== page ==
Wasell Gardens

Summer Garden Plan

    One of the main goals of our summer garden plan is to see all of our plants that we have planted in spring through to fruition in the summer season.  Whether it is the vegetable garden or hanging baskets full of beautiful hummingbird flowers, this season is full of expectation for the reward and the fruits of our labor.  Since gardening is not usually about instant gratification, it takes patience and time to grow your own vegetables and flowers, not to mention it is also a whole lot of fun !



         

A beautiful magenta rose on one of our bushes ~ Photo By, Jessi Wasell



    In this season's garden plan, I'd like to update all of you on our summer garden.  Also this summer, you'll find tips and ideas on how to grow a successful garden, including an interesting and inexpensive way to compost organic matter to make your own fertile soil for your vegetable and flower gardens.

The Vegetable Garden



       

A couple of our Green Bean plants ~ Photo By, Jessi Wasell


   
The vegetable garden is growing well and looking beautiful !  Soon we will be harvesting our first crop of cabbage, cauliflower, beans and peas.  These plants are the closest to being ready to produce vegetables.  They are fast growing plants that enjoy the cooler, rainy weather that we have so often here in the Northwest.


         

One of our largest Cauliflower plants ~ Photo By, Jessi Wasell



    One of the challenges of growing a vegetable garden in our area (as well as in even colder, more Northern climates) is our short growing season.  Since all of us gardeners are eager to get our gardens started as soon as possible because the warm weather season is so short, sometimes we plant a little too soon and risk our plants being exposed to a late frost.  But be encouraged, you can start afresh even if your garden has been hit with a late frost as ours was this year.


           

One of our crookneck squash plants ~ Photo By, Jessi Wasell



    Our last frost was in May, after I had already planted in the garden many of the vegetables we started indoors.  The frost came following a small hail storm that also did some damage to our plants.  I had to replant our pumpkins, squash, zucchini and tomatoes as well as the green beans.  This time I just direct sowed all of the seeds outdoors instead of starting them again indoors.  Thankfully, most of the cabbage, cauliflower and all of our peas survived.  So far, our replacement squash, pumpkins, zucchini, beans and tomatoes have sprouted and are growing well.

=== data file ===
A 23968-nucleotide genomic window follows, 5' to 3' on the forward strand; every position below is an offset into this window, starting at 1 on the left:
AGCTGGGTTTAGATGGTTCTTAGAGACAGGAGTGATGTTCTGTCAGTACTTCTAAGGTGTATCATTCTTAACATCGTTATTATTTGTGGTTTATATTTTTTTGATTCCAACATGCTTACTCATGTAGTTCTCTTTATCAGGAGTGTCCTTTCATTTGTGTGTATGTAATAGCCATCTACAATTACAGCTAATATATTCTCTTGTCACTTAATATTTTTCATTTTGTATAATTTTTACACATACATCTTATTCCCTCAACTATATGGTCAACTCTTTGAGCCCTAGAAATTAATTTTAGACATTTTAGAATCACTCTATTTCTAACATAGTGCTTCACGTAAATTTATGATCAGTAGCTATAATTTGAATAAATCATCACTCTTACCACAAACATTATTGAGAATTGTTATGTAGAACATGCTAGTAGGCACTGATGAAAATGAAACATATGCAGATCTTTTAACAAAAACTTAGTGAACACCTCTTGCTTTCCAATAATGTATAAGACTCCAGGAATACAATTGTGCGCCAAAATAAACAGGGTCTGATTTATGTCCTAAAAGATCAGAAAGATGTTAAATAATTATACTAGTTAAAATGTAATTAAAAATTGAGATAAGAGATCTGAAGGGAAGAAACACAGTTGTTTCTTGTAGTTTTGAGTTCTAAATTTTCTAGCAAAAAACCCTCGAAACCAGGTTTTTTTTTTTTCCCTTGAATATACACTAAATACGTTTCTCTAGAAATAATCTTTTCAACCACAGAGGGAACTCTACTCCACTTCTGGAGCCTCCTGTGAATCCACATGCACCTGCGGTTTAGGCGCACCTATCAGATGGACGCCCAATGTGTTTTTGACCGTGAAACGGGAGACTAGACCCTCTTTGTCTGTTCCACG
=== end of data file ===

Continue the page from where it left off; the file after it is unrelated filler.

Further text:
One of our first pea flowers ~ Photo By, Jessi Wasell



    I also sowed more cabbage and cauliflower in addition to the ones we already have growing so we have lots of new cabbage and cauliflower plants coming up as well.  In the meantime, while we watch our garden grow, we are watering, weeding, maintaining and enjoying it to the full !



        

One of our Purple Cabbage ~ Photo By, Jessi Wasell



    One very important thing to remember this season when there are so many tender green plants and eventually fruit in the garden is slug bait.  Since slugs love to eat all kinds of new plants and vegetables, we keep the kid, pet, wildlife and environmentally friendly slug bait on hand and apply it regularly.  I've also recently employed a interesting and inexpensive home remedy to get rid of Cabbage Worms off our Cabbage and Cauliflower ~ I used white flour !  Look for the full explanation of these odd but safe and easy pest control ideas and tips on successful gardening when you visit a new section coming soon to Wasell Gardens called FAQs (Frequently Asked Questions).


           

One of our tomato plants ~ Photo By, Jessi Wasell


    Another part our efforts to grow homegrown organic food is our lovely raspberry bushes.  We are looking forward to a good crop this year as we already have many tiny green berries starting to form on the plants.  The flowers on the raspberry bushes were in abundance this spring and it looks as though the little bees did a good job of pollinating because there are hundreds of newly formed berries that will soon grow into plump, juicy, red raspberries.  Yum ~ raspberries are my favorite !  I'm looking forward to a delicious raspberry pie !